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Extra-strong benefits are built into tilt-up structures.

Tilt-up construction panel

Kuhlman and Rudolph/Libbe: Pioneers of tilt-up construction throughout Northwest Ohio.

Tilt-up can be the sturdiest, most cost-effective way to build large warehouses and manufacturing facilities. It has become the construction method of choice in Florida, Texas, and Southern California. Northwest Ohio’s level terrain is ideal for the large cranes needed on tilt-up projects. Rudolph/Libbe, Inc., general contractors, and Kuhlman are longtime partners in tilt-up projects through Northwest Ohio.

Tilt-up is a simple concept. Two thousand years ago, Roman builders discovered how to cast concrete slabs on the ground, let them harden, and then hoist them into position. This process was easier than building two upright wooden wall forms and pouring in wet concrete. Nineteen hundred years later, the advent of reinforced concrete permitted builders to cast large, tall, thin-walled panels that could be raised into position. In fact, one of the first tilt-up buildings in the United States is the 90-year-old mess hall at Camp Perry, Ohio.

Other major tilt-up developments followed after World War II:

  • The introduction of mobile truck cranes
  • The new availability of ready-mixed concrete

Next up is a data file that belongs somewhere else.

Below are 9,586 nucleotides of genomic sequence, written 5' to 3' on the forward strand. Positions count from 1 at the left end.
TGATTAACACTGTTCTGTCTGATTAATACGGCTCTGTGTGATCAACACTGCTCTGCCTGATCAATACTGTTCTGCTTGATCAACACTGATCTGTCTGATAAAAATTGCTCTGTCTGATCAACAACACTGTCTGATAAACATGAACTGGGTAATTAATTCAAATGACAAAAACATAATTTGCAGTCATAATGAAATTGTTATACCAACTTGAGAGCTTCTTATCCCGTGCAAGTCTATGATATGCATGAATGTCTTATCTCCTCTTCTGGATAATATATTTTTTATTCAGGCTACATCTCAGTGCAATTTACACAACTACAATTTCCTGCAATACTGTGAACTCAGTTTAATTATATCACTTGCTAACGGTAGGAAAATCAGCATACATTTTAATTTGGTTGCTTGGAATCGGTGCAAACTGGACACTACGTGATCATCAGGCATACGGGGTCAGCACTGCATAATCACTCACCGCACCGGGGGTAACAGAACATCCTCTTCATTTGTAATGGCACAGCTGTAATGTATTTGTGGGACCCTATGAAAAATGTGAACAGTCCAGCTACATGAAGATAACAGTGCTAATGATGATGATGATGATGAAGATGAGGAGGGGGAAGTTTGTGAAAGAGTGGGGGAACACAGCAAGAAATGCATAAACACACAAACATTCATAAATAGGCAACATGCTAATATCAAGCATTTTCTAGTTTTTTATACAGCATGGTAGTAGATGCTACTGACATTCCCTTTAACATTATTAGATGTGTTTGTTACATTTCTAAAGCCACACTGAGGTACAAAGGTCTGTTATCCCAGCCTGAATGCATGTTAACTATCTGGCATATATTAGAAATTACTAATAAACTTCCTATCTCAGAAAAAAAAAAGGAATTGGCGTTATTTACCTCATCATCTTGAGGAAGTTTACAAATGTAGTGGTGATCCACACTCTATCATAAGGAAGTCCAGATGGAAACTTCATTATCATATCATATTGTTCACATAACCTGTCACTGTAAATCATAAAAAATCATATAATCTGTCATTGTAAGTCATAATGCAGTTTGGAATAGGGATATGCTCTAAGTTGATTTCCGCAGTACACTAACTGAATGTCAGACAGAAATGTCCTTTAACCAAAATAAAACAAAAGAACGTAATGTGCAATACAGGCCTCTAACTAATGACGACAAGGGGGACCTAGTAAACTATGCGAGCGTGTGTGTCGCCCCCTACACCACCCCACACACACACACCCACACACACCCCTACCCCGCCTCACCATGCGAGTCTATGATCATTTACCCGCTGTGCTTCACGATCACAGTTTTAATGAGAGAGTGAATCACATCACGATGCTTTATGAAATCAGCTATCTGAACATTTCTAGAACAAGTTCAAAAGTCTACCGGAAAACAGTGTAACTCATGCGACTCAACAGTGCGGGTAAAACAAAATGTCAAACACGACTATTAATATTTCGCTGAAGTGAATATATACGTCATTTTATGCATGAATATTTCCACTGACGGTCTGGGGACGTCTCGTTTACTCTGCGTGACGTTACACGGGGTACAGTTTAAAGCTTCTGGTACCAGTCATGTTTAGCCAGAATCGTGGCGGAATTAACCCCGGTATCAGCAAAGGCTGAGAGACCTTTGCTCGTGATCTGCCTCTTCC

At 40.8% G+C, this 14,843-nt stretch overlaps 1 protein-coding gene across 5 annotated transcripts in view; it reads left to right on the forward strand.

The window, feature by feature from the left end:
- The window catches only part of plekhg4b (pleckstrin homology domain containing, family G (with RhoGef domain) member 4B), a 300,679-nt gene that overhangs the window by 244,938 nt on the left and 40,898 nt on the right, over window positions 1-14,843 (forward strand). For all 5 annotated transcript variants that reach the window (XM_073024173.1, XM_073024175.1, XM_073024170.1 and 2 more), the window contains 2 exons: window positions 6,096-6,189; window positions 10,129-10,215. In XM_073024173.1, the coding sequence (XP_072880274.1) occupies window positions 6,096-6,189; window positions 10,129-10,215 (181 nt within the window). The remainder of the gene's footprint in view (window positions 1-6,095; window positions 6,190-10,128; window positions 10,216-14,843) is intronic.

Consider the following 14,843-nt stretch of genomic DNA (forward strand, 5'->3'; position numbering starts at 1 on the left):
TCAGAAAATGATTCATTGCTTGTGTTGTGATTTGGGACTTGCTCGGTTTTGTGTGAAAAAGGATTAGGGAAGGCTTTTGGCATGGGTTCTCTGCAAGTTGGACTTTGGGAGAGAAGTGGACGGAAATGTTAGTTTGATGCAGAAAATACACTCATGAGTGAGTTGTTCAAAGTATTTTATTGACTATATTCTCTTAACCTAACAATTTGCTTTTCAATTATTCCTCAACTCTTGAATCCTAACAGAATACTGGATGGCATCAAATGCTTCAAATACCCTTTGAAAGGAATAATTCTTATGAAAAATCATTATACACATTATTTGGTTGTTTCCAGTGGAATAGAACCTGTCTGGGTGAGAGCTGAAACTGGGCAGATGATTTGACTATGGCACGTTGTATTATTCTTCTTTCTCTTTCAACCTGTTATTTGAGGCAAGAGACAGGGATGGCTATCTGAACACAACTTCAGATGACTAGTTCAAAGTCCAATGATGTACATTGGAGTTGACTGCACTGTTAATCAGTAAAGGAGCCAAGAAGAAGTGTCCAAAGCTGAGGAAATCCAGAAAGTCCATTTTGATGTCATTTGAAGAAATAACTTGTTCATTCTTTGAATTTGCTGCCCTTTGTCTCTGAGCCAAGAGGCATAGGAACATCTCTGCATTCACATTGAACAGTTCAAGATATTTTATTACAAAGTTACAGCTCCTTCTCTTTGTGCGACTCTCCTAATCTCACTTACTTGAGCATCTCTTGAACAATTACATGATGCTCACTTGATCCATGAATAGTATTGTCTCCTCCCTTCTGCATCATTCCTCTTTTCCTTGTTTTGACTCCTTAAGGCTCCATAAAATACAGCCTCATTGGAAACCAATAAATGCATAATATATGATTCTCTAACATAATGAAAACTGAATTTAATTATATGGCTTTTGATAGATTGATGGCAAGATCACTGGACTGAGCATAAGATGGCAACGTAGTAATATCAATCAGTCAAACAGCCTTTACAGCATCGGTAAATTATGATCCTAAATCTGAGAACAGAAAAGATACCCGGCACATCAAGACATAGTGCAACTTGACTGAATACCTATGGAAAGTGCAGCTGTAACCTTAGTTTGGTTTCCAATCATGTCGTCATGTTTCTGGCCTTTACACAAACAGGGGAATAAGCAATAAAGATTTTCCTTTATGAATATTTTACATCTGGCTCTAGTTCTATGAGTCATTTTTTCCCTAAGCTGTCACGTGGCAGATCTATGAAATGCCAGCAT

• A vast, pent-up demand for new construction

Rudolph/Libbe was the first Northwest Ohio contractor to work in tilt-up and has built more than 54 tilt-up projects totaling over 4 million square feet in five states. “Tilt-up structures aren’t the lowest initial cost to build, but the results are sturdier, more substantial structures that cost less to heat and cool, maintain and insure, plus offer earthquake and hurricane protection. They are less affected by poor weather during construction and require 15 to 20 percent less time to build,” explains Ben Less, Director of Building Systems, Rudolph/Libbe. “Over the years, we’ve teamed up with Kuhlman on a long list of tilt-up projects, including the Campbell Soup warehouse in Napoleon, the Wonder Bread Bakery and Alcoa Aluminum in Northwood, and numerous locations in Arrowhead Business Park in Maumee.”

“On a tilt-up project, when you need 120 yards an hour, you must have 120 yards an hour. Kuhlman’s quality control is excellent and the concrete is consistent. I’d give Kuhlman an A+ all around,” says Danny Grabarczyk, Construction Superintendent for Rudolph/Libbe.

“Kuhlman’s central batch system provides the same consistent mix, whether for 40 or 400 yards,” declares Fritz Rudolph, Chairman of Rudolph/Libbe. “In tilt-up, it’s crucial to achieve the desired consistent strength as soon as possible so that the concrete wall panels can be quickly lifted into place. Plus, Kuhlman is one of the few local suppliers preheating its aggregates, which helps in the winter.”